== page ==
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Examining acute bi-directional relationships between affect, physical feeling states, and physical activity in free-living situations using electronic ecological momentary assessment.

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  • Additional Information
    • Source:
      Publisher: Springer Science + Business Media Country of Publication: United States NLM ID: 7807105 Publication Model: Print-Electronic Cited Medium: Internet ISSN: 1573-3521 (Electronic) Linking ISSN: 01607715 NLM ISO Abbreviation: J Behav Med Subsets: MEDLINE
    • Publication Information:
      Publication: <2008->: New York, NY : Springer Science + Business Media
      Original Publication: New York, Plenum Press.
    • Subject Terms:
    • Abstract:
      Current knowledge about the relationship of physical activity with acute affective and physical feeling states is informed largely by lab-based studies, which have limited generalizability to the natural ecology. This study used ecological momentary assessment to assess subjective affective and physical feeling states in free-living settings across 4 days from 110 non-physically active adults (Age M = 40.4, SD = 9.7). Light physical activity (LPA) and moderate-to-vigorous physical activity (MVPA) were measured objectively by an accelerometer. Multilevel modeling was used to test the bi-directional associations between affective and physical feeling states and LPA/MVPA minutes. Higher positive affect, lower negative affect and fatigue were associated with more MVPA over the subsequent 15 min, while higher negative affect and energy were associated with more LPA over the subsequent 15 and 30 min. Additionally, more LPA and MVPA were associated with feeling more energetic over the subsequent 15 and 30 min, and more LPA was additionally associated with feeling more negative and less tired over the subsequent 15 and 30 min. Positive and negative affective states might serve as antecedents to but not consequences of MVPA in adults' daily lives. Changes in LPA may be predicted and followed by negative affective states. Physical feeling states appear to lead up to and follow changes in both LPA and MVPA.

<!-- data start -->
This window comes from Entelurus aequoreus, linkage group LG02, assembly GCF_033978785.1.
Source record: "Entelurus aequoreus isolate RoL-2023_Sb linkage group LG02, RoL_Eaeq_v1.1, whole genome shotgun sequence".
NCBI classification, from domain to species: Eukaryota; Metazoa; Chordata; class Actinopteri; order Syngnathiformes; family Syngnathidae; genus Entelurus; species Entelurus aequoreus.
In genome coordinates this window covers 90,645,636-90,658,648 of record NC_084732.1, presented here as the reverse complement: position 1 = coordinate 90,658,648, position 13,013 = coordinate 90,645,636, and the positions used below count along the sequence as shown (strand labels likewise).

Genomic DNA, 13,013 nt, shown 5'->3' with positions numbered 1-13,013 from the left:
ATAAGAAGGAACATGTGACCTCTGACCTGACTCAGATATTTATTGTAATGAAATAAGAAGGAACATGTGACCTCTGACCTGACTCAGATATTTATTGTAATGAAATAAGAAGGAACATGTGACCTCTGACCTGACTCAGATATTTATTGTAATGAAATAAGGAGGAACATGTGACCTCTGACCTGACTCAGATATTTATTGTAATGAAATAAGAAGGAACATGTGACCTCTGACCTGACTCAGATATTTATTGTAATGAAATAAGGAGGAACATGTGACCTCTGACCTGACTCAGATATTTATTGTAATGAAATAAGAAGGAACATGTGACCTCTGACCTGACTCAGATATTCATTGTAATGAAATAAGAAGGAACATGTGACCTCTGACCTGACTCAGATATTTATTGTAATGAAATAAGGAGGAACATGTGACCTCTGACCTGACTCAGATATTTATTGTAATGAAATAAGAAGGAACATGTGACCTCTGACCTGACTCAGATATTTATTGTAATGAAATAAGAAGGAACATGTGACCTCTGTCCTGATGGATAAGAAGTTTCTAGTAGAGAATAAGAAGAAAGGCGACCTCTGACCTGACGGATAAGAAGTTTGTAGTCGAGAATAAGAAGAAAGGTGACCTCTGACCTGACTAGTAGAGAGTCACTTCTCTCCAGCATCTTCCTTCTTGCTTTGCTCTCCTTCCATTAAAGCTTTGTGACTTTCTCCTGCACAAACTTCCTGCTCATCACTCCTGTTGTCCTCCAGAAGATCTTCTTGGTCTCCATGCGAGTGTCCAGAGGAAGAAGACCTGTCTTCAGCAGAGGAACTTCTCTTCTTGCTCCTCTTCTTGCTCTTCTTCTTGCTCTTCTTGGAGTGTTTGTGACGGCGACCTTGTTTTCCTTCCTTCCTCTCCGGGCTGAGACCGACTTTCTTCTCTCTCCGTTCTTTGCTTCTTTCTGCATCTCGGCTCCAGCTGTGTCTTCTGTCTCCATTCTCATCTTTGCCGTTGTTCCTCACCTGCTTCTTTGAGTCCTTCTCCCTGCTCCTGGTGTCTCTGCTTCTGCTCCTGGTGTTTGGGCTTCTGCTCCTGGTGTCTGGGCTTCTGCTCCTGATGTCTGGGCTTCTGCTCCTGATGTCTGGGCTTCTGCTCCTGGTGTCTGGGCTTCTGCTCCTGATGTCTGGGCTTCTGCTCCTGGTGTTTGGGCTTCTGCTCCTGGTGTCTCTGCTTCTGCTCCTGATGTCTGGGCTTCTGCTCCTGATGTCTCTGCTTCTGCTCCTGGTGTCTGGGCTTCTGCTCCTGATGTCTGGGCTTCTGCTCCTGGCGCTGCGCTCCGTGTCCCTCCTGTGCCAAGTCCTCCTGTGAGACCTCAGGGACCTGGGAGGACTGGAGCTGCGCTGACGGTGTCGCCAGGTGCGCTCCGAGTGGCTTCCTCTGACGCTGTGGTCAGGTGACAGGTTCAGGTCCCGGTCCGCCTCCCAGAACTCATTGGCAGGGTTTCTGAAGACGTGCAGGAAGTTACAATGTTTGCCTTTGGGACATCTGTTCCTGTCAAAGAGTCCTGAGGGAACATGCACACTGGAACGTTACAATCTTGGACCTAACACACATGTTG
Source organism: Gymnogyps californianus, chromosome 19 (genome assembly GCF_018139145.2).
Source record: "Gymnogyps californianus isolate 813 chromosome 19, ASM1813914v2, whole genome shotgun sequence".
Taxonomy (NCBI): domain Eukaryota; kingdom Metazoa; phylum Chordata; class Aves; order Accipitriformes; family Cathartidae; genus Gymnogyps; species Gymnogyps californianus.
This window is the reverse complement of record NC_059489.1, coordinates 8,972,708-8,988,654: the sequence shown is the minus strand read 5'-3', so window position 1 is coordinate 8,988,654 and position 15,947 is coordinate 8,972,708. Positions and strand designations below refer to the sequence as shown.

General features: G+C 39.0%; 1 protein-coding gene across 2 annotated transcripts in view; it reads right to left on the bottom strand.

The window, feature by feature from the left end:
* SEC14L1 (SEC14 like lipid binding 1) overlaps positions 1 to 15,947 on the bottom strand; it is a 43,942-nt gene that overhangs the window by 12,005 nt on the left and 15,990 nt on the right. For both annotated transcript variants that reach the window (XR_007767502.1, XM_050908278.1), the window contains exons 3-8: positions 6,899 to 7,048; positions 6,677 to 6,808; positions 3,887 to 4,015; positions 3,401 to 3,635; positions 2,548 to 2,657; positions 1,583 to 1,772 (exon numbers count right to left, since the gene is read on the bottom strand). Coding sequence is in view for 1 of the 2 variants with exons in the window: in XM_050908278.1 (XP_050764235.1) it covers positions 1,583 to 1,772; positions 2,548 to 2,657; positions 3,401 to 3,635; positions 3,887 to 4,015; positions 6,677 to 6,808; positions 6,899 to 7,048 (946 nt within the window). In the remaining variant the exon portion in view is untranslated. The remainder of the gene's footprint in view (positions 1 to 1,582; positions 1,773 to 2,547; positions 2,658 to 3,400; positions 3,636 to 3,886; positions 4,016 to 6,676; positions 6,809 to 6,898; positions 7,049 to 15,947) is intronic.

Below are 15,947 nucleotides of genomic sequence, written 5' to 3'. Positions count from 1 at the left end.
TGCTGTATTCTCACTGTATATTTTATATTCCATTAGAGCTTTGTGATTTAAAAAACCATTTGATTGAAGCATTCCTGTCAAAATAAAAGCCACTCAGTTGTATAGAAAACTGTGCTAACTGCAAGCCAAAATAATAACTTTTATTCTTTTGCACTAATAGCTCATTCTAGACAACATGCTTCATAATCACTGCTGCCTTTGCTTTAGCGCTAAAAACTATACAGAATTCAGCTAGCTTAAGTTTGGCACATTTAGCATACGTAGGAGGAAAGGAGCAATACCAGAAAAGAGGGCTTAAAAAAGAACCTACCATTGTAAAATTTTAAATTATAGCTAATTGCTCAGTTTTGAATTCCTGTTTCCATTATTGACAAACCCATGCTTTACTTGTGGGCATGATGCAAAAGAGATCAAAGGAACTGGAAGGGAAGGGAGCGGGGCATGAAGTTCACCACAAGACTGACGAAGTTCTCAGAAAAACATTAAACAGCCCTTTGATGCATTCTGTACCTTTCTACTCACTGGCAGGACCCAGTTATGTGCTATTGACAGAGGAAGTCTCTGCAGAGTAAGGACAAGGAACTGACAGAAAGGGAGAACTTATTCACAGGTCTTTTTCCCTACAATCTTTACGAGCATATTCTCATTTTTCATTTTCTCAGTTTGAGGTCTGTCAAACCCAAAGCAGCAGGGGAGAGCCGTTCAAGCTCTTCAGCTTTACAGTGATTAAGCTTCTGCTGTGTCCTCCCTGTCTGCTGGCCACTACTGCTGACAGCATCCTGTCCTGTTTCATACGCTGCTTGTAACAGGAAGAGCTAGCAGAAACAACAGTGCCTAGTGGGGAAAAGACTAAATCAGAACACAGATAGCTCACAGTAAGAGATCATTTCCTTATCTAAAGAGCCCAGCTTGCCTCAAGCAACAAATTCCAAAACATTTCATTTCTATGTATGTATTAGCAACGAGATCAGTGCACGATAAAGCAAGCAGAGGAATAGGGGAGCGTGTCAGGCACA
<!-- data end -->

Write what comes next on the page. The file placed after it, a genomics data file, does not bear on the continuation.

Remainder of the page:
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    • Grant Information:
      R01 HL119255 United States HL NHLBI NIH HHS; R21 HL108018 United States HL NHLBI NIH HHS; SDR 10-012 United States HX HSRD VA
    • Contributed Indexing:
      Keywords: Accelerometry; Affect; Ambulatory assessment; Exercise; Naturalistic setting
    • Publication Date:
      Date Created: 20161022 Date Completed: 20171211 Latest Revision: 20181202
    • Publication Date:
      20200827
    • Accession Number:
      PMC5398956
    • Accession Number:
      10.1007/s10865-016-9808-9
    • Accession Number:
      27766481
  • Citations
    • ABNT:
      LIAO, Y. et al. Examining acute bi-directional relationships between affect, physical feeling states, and physical activity in free-living situations using electronic ecological momentary assessment. Journal of behavioral medicine, [s. l.], v. 40, n. 3, p. 445–457, 2017. DOI 10.1007/s10865-016-9808-9. Disponível em: http://search.ebscohost.com/login.aspx?direct=true&site=eds-live&db=mdc&AN=27766481. Acesso em: 22 set. 2020.